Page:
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Acupuncture

Four in 10 people, or 75 million Americans live with chronic pain. Some try traditional medical treatment, such as medications, cortisone shots and surgery. Others try alternative medicine like acupuncture for relief. 


A combination may be best.


Acupuncture began as traditional medicine in China two thousand years ago to treat pain and dysfunction in the body. The word "acupuncture" comes from the Latin words "acus" or needle and "punctura" for penetration.


Acupuncture points run along meridians or internal rivers inside your body. When stimulated, they release muscular tension, improve blood circulation and help the body heal.


Acupuncture can help pain and nausea.


Acupuncture has been studied and appears to have possible effectiveness for chronic and acute pain as well as postoperative and chemotherapy-related nausea.


Acupuncture is considered safe when compared to medication side effects. The U.S. Food and Drug Administration requires state licensed acupuncturists to use disposable sterile needles.


A Consumer Reports survey found that acupuncture is possibly effective for reducing pain, including knee pain, from osteoarthritis and lower back pain, as well as relieving nausea and vomiting caused by chemotherapy.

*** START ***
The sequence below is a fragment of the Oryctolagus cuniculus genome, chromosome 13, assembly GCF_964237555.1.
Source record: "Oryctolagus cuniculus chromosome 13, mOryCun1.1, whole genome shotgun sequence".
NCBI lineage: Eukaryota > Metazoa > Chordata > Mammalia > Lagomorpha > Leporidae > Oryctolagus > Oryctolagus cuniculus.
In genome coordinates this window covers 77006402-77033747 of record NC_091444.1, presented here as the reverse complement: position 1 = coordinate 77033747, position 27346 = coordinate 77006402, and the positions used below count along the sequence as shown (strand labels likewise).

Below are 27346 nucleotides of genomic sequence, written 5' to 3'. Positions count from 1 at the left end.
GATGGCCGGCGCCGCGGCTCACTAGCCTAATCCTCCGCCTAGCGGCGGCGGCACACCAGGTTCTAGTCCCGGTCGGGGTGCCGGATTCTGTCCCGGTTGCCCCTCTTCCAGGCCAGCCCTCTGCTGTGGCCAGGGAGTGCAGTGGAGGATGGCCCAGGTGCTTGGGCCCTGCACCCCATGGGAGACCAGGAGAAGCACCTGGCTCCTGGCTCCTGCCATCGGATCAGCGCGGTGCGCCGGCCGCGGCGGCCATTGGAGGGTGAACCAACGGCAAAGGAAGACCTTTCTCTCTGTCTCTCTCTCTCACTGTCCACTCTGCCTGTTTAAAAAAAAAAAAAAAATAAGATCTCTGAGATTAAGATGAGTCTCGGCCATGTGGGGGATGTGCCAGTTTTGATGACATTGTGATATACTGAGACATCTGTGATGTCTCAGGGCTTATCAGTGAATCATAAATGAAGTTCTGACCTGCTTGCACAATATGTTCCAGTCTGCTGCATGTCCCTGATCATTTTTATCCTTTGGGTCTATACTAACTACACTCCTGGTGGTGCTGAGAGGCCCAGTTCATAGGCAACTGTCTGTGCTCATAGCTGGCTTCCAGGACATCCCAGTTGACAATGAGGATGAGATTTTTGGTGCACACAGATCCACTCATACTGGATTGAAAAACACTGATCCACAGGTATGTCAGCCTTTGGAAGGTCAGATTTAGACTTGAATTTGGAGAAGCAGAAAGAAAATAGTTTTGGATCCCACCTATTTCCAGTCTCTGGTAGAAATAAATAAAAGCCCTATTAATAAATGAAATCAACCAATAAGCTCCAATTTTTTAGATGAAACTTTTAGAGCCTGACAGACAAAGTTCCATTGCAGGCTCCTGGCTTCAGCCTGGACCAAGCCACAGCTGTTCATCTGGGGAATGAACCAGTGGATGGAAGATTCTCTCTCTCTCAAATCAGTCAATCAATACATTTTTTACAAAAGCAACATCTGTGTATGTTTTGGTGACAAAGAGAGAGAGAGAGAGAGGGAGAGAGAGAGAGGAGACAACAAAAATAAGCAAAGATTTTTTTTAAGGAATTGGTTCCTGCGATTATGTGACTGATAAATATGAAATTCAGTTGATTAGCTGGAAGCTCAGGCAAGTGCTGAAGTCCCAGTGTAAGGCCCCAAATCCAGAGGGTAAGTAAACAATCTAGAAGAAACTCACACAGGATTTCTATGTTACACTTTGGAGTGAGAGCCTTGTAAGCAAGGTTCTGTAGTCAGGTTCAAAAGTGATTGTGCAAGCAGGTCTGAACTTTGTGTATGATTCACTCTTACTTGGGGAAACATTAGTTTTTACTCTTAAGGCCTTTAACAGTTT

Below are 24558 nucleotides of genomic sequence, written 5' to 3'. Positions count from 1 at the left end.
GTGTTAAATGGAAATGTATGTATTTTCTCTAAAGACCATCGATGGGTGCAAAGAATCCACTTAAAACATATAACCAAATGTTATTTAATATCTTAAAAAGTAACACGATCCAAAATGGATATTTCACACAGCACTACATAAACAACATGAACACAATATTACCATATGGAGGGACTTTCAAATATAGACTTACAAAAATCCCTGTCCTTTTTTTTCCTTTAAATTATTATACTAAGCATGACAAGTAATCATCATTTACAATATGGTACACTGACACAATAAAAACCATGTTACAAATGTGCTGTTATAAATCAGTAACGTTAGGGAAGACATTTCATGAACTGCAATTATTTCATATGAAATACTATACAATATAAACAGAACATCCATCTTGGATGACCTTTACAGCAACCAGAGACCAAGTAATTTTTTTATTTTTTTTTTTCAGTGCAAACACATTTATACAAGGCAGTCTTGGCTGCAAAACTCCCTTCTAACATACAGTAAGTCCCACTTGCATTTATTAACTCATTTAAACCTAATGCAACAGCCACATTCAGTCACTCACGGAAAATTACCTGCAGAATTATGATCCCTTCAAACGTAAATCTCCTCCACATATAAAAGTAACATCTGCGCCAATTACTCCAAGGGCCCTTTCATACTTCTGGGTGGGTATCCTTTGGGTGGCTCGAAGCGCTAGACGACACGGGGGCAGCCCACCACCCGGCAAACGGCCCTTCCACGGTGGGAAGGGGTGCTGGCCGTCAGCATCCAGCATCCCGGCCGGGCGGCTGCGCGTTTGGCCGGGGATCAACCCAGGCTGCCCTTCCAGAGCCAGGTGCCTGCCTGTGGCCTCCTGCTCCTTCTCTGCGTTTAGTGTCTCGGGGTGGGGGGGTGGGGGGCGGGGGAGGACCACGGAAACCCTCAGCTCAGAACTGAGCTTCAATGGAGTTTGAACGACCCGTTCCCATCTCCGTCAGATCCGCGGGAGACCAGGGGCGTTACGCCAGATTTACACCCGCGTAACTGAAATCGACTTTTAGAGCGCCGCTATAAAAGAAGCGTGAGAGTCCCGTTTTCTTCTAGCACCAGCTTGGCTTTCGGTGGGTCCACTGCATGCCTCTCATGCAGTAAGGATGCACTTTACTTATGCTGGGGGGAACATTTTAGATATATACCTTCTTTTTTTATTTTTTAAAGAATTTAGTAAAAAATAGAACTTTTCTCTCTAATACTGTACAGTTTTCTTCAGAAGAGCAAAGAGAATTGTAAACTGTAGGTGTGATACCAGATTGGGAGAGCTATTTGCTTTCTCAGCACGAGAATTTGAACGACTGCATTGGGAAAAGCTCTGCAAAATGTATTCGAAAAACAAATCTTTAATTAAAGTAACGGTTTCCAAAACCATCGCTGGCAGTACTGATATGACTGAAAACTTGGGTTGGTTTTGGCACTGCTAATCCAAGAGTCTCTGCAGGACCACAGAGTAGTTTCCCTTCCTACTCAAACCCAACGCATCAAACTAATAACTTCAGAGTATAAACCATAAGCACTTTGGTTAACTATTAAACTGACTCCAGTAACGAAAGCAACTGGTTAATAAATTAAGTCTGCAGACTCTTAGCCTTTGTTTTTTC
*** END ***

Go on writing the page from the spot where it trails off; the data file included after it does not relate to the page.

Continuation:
What to expect.


A state licensed acupuncturist will ask questions, do a physical exam and put 5-20 needles through the skin in a typical session in very specific places.


Acupuncture patients have described the feeling as less painful than a mosquito bite. Sessions usually last up to an hour, although they can be just 15 minutes. Once hair-thin needles are inserted, they are often left for 10 to 15 minutes while the patient relaxes. The acupuncturist removes the needles at the end of the session. 


Acupuncturists may also incorporate manual pressure, electrical stimulation, magnets, low-power lasers, heat and ultrasound.


Treatments occur one to two times a week and the total number of visits varies. This depends on the condition, amount of pain or nausea, and whether the patient has a chronic or acute condition.


The best results happen when the patient is eating a healthy diet, so the body can heal. Exercise and physical therapy give patients strength, endurance and better posture so the problem does not return.


Who is not a candidate?


You do not want to schedule acupuncture with the following conditions:


  • An active infection or malignancy around the insertion area.
  • Severe neutropenia as seen after myelosuppressive chemotherapy.
  • Electroacupuncture is not a good idea for patients with an automatic implantable cardioverter-defibrillator or pacemaker.


If you are pregnant, let the acupuncturist know this because some points can induce labor. Also let the acupuncturist know if you have a bleeding disorder.


Insurance


Some insurance providers cover the cost of acupuncture. But Medicare and Medicaid don't cover the cost. Yet.

Chiropractic Therapeutics & Rehabilitation